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The Astronomer's Drinking Song

The Astronomer's Drinking Song

By Author Unknown
Published by Augustus de Morgan in "A Budget of Paradoxes"

Whoe'er would search the starry sky,
Its secrets to divine, sir,
Should take his glass-I mean, should try
A glass or two of wine, sir!
True virtue lies in golden mean,
And man must wet his clay, sir;
Join these two maxims, and 'tis seen
He should drink his bottle a day, sir!

Old Archimedes, reverend sage!
By trump of fame renowned, sir,
Deep problems solved in every page,
And the sphere's curved surface found, sir:
Himself he would have far outshone,
And borne a wider sway, sir,
Had he our modern secret known,
And drank a bottle a day, sir!

When Ptolemy, now long ago,
Believed the Earth stood still, sir,
He never would have blundered so,
Had he but drunk his fill, sir:
He'd then have felt it circulate,
And would have learnt to say, sir,
The true way to investigate
Is to drink your bottle a day, sir!

Copernicus, that learned wight,
The glory of his nation,
With draughts of wine refreshed his sight,
And saw the Earth's rotation
Each planet then its orb described,
The Moon got under way, sir;
These truths from nature he imbibed
For he drank his bottle a day, sir!

The noble Tycho placed the stars,
Each in its due location;
He lost his nose by spite of Mars,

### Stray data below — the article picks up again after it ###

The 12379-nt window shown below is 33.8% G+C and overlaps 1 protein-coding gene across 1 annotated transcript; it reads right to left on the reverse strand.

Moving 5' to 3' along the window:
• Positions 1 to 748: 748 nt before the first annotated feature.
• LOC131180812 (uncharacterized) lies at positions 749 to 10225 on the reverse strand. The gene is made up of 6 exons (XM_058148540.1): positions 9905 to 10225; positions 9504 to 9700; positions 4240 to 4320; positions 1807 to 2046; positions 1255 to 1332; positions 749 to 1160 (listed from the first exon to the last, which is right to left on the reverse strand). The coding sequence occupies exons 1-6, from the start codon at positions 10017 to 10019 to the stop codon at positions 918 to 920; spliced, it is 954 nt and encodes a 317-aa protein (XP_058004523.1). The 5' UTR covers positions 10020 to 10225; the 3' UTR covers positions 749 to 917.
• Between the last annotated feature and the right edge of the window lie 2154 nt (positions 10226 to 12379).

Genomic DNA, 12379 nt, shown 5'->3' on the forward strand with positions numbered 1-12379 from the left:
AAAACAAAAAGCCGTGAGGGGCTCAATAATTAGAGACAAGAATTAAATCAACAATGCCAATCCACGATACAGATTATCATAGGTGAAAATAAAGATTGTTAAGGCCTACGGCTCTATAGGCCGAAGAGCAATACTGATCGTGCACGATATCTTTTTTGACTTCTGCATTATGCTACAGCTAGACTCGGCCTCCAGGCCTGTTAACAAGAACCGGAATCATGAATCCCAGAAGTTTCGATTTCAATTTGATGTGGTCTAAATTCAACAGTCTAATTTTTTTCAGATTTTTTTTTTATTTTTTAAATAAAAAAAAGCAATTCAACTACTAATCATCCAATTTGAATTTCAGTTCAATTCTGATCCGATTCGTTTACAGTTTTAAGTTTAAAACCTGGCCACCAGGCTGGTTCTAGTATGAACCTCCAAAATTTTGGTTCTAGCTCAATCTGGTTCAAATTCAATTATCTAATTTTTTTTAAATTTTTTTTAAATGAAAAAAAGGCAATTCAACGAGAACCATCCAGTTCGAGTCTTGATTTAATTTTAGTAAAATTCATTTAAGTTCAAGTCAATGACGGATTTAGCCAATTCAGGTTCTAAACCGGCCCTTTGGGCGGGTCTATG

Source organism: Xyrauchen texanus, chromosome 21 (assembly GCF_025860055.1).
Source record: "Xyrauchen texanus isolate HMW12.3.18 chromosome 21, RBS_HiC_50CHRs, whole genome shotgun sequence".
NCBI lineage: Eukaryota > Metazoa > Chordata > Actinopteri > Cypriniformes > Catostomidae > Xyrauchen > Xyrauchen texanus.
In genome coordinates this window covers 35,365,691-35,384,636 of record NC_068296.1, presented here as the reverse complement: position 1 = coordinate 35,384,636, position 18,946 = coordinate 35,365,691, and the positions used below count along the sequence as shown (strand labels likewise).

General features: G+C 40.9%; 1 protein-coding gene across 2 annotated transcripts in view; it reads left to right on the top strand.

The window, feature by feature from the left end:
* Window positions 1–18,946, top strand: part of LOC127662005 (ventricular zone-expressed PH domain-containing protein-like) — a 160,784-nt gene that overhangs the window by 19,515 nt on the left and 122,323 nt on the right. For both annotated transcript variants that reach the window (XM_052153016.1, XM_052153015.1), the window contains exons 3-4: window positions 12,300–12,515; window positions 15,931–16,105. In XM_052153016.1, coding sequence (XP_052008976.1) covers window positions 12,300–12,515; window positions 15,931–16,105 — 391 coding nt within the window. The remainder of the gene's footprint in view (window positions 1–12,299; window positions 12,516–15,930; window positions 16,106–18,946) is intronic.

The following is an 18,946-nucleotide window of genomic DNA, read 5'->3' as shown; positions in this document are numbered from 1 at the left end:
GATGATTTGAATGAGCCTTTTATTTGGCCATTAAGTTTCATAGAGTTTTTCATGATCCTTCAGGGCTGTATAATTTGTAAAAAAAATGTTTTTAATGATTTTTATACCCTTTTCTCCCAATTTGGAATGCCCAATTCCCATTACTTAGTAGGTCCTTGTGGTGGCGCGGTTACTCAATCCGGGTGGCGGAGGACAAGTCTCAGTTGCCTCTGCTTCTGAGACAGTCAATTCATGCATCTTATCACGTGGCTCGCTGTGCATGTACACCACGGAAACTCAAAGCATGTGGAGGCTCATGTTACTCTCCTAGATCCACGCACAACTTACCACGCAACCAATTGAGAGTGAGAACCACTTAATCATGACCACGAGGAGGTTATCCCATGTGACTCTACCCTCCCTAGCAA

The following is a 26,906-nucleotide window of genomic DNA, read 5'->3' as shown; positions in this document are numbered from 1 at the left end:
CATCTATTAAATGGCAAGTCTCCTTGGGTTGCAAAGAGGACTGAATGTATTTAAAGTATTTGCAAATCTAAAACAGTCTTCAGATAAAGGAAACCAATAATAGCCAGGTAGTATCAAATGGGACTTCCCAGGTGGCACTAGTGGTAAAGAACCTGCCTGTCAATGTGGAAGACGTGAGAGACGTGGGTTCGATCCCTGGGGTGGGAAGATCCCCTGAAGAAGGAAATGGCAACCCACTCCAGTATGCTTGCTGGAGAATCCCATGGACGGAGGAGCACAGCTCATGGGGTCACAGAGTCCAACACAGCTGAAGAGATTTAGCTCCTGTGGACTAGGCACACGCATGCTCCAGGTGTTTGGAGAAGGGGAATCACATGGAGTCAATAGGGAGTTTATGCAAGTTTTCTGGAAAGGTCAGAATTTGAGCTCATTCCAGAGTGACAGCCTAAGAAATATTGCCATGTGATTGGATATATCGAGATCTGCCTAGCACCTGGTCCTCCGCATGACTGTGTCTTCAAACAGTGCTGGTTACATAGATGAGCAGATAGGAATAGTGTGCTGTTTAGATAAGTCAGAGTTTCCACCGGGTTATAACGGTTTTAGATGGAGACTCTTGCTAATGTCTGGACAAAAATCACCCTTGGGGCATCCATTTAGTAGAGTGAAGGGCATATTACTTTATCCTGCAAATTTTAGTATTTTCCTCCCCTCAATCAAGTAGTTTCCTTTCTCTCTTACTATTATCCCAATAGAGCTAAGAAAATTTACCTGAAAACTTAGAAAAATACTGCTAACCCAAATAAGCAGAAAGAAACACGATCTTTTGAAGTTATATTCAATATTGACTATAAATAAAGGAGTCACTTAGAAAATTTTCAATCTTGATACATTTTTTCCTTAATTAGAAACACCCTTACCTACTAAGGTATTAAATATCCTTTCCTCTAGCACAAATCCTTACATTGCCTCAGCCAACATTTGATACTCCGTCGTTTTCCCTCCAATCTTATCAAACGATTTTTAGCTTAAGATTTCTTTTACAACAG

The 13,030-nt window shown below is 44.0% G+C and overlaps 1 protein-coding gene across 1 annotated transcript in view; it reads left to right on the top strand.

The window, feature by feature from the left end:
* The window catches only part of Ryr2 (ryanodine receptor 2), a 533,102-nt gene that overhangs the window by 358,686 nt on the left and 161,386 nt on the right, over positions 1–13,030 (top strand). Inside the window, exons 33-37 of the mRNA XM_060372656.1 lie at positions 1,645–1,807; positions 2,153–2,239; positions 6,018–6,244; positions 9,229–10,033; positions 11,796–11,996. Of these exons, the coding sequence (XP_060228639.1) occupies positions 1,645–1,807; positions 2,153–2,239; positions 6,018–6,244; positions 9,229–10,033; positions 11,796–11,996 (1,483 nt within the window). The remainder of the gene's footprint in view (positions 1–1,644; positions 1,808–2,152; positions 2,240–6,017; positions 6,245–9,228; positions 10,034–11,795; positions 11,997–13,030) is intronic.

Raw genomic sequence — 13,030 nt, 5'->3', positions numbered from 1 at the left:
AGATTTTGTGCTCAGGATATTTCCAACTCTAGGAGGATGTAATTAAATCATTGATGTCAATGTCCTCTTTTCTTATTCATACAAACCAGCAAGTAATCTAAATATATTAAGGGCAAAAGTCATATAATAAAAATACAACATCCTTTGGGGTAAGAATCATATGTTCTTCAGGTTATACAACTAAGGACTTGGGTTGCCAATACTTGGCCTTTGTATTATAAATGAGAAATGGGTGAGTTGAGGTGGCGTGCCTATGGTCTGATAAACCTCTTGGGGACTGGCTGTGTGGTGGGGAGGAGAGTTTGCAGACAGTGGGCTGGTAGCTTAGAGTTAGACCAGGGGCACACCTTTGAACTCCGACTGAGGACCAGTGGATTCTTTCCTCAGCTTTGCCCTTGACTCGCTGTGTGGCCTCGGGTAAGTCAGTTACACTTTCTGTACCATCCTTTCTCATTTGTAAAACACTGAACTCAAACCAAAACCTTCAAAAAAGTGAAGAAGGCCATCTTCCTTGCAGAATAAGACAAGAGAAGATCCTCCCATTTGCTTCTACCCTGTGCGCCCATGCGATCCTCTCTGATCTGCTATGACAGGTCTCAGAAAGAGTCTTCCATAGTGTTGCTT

But that was no privation:
Had he but lost his mouth, I grant
He would have felt dismay, sir,
Bless you! he knew what he should want
To drink his bottle a day, sir!

Cold water makes no lucky hits;
On mysteries the head runs:
Small drink let Kepler time his wits
On the regular polyhedrons:
He took to wine, and it changed the chime,
His genius swept away, sir,
Through area varying as the time
At the rate of a bottle a day, sir!

Poor Galileo, forced to rat
Before the Inquisition,
E pur si muove was the pat
He gave them in addition:
He meant, whate'er you think you prove,
The Earth must go its way, sirs;
Spite of your teeth I'll make it move,
For I'll drink my bottle a day, sirs!

Great Newton, who was never beat
Whatever fools may think, sir;
Though sometimes he forgot to eat,
He never forgot to drink, sir:
Descartes took nought but lemonade,
To conquer him was play, sir;
The first advance that Newton made
Was to drink his bottle a day, sir!

D'Alembert, Euler, and Clairaut,
Though they increased our store, sir,
Much further had been seen to go
Had they tippled a little more, sir!
Lagrange gets mellow with Laplace,
And both are wont to say, sir,
The philosophe who's not an ass
Will drink his bottle a day, sir!

Astronomers! what can avail
Those who calumniate us;
Experiment can never fail
With such an apparatus;
Let him who'd have his merits known
Remember what I say, sir;
Fair science shines on him alone
Who drinks his bottle a day, sir!

How light we reck of those who mock
By this we'll make to appear, sir,
We'll dine by the sidereal clock
For one more bottle a year, sir:
But choose which pendulum you will,
You'll never make your way, sir,
Unless you drink--and drink your fill,
At least a bottle a day, sir!

Augustus de Morgan (1806-1871) was an English Mathematician and a prominent figure at the Royal Astronomical Society, whose most significant contributions were in the field of logic. He featured this poem in his Budget of Paradoxes, vol. I (London: Spottiswoode and Co., 1872), pp. 233-236. The actual author of the poem is unknown, but the claim is that it was written about 1800, and appears to have been originally sung at a meeting of the Mathematical Society of London.—RAR